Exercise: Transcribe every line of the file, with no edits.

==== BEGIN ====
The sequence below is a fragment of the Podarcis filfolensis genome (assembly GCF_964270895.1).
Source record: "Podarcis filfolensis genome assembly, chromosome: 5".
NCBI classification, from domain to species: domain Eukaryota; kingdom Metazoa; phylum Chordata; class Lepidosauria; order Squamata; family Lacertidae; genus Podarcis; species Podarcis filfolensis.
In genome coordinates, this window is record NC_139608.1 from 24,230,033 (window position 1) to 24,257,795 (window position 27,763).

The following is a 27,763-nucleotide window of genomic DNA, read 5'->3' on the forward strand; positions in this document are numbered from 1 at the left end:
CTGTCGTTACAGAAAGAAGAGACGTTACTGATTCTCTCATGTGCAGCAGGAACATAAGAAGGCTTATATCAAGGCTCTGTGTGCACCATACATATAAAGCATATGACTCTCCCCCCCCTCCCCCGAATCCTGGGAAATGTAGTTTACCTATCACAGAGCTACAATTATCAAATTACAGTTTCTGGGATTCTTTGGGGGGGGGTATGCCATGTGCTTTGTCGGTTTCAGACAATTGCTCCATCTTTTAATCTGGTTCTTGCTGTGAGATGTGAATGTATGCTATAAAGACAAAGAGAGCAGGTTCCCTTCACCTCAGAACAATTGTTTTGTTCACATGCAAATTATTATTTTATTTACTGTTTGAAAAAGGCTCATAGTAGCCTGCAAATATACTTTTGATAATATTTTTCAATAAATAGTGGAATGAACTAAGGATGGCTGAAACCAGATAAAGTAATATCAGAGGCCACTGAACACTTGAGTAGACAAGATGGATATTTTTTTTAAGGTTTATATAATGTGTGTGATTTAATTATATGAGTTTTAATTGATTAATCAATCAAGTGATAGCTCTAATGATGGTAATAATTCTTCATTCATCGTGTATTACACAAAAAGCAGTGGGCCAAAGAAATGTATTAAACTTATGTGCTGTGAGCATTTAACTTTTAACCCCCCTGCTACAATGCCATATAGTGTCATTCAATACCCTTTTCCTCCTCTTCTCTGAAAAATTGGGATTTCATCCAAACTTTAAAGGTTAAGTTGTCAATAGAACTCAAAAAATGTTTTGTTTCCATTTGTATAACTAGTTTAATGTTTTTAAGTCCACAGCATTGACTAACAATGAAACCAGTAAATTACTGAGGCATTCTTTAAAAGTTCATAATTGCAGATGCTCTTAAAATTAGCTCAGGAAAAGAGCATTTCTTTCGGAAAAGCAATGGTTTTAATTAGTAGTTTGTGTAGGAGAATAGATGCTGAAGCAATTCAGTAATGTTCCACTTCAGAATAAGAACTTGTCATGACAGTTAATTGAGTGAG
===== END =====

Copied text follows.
The sequence below is a fragment of the Podarcis filfolensis genome (assembly GCF_964270895.1).
Source record: "Podarcis filfolensis genome assembly, chromosome: 5".
NCBI classification, from domain to species: domain Eukaryota; kingdom Metazoa; phylum Chordata; class Lepidosauria; order Squamata; family Lacertidae; genus Podarcis; species Podarcis filfolensis.
In genome coordinates, this window is record NC_139608.1 from 24,230,033 (window position 1) to 24,257,795 (window position 27,763).

The following is a 27,763-nucleotide window of genomic DNA, read 5'->3' on the forward strand; positions in this document are numbered from 1 at the left end:
CTGTCGTTACAGAAAGAAGAGACGTTACTGATTCTCTCATGTGCAGCAGGAACATAAGAAGGCTTATATCAAGGCTCTGTGTGCACCATACATATAAAGCATATGACTCTCCCCCCCCTCCCCCGAATCCTGGGAAATGTAGTTTACCTATCACAGAGCTACAATTATCAAATTACAGTTTCTGGGATTCTTTGGGGGGGGGTATGCCATGTGCTTTGTCGGTTTCAGACAATTGCTCCATCTTTTAATCTGGTTCTTGCTGTGAGATGTGAATGTATGCTATAAAGACAAAGAGAGCAGGTTCCCTTCACCTCAGAACAATTGTTTTGTTCACATGCAAATTATTATTTTATTTACTGTTTGAAAAAGGCTCATAGTAGCCTGCAAATATACTTTTGATAATATTTTTCAATAAATAGTGGAATGAACTAAGGATGGCTGAAACCAGATAAAGTAATATCAGAGGCCACTGAACACTTGAGTAGACAAGATGGATATTTTTTTTAAGGTTTATATAATGTGTGTGATTTAATTATATGAGTTTTAATTGATTAATCAATCAAGTGATAGCTCTAATGATGGTAATAATTCTTCATTCATCGTGTATTACACAAAAAGCAGTGGGCCAAAGAAATGTATTAAACTTATGTGCTGTGAGCATTTAACTTTTAACCCCCCTGCTACAATGCCATATAGTGTCATTCAATACCCTTTTCCTCCTCTTCTCTGAAAAATTGGGATTTCATCCAAACTTTAAAGGTTAAGTTGTCAATAGAACTCAAAAAATGTTTTGTTTCCATTTGTATAACTAGTTTAATGTTTTTAAGTCCACAGCATTGACTAACAATGAAACCAGTAAATTACTGAGGCATTCTTTAAAAGTTCATAATTGCAGATGCTCTTAAAATTAGCTCAGGAAAAGAGCATTTCTTTCGGAAAAGCAATGGTTTTAATTAGTAGTTTGTGTAGGAGAATAGATGCTGAAGCAATTCAGTAATGTTCCACTTCAGAATAAGAACTTGTCATGACAGTTAATTGAGTGAG